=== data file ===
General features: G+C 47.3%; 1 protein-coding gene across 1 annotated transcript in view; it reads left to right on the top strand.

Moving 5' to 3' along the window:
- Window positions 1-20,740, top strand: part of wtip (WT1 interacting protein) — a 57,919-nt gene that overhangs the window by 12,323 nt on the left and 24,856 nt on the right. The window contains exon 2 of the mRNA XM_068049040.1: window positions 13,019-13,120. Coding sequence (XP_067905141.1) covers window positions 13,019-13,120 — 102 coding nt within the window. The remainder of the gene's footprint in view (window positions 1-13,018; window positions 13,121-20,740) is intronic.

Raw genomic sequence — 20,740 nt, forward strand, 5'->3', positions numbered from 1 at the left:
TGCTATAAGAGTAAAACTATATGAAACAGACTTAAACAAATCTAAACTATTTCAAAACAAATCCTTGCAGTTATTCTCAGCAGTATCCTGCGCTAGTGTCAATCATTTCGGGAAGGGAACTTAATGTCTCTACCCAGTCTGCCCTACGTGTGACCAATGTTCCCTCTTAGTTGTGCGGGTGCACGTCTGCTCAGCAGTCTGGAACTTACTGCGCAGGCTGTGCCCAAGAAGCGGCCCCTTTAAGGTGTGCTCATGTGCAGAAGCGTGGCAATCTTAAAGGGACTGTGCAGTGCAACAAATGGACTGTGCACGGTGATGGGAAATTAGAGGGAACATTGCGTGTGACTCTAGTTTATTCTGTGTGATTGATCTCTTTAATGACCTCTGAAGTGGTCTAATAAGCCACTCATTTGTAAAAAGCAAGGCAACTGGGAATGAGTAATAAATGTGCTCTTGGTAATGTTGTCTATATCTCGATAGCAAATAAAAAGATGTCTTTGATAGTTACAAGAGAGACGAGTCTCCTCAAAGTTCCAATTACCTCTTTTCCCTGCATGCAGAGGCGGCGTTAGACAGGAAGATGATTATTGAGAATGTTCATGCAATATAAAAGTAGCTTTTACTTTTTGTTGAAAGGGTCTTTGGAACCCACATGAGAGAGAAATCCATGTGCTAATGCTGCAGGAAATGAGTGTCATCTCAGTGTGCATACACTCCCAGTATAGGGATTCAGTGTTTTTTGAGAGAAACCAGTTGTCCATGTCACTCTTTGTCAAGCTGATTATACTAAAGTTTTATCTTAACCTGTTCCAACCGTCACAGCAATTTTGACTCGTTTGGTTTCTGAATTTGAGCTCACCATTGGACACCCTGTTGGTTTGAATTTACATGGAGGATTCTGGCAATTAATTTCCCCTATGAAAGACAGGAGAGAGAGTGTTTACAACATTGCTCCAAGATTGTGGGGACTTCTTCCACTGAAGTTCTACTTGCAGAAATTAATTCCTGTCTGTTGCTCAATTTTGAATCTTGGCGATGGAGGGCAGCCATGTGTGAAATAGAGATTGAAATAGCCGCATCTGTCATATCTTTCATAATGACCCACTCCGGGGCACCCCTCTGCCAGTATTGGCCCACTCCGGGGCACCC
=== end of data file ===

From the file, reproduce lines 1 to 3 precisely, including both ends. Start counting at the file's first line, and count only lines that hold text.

General features: G+C 47.3%; 1 protein-coding gene across 1 annotated transcript in view; it reads left to right on the top strand.

Moving 5' to 3' along the window:
- Window positions 1-20,740, top strand: part of wtip (WT1 interacting protein) — a 57,919-nt gene that overhangs the window by 12,323 nt on the left and 24,856 nt on the right. The window contains exon 2 of the mRNA XM_068049040.1: window positions 13,019-13,120. Coding sequence (XP_067905141.1) covers window positions 13,019-13,120 — 102 coding nt within the window. The remainder of the gene's footprint in view (window positions 1-13,018; window positions 13,121-20,740) is intronic.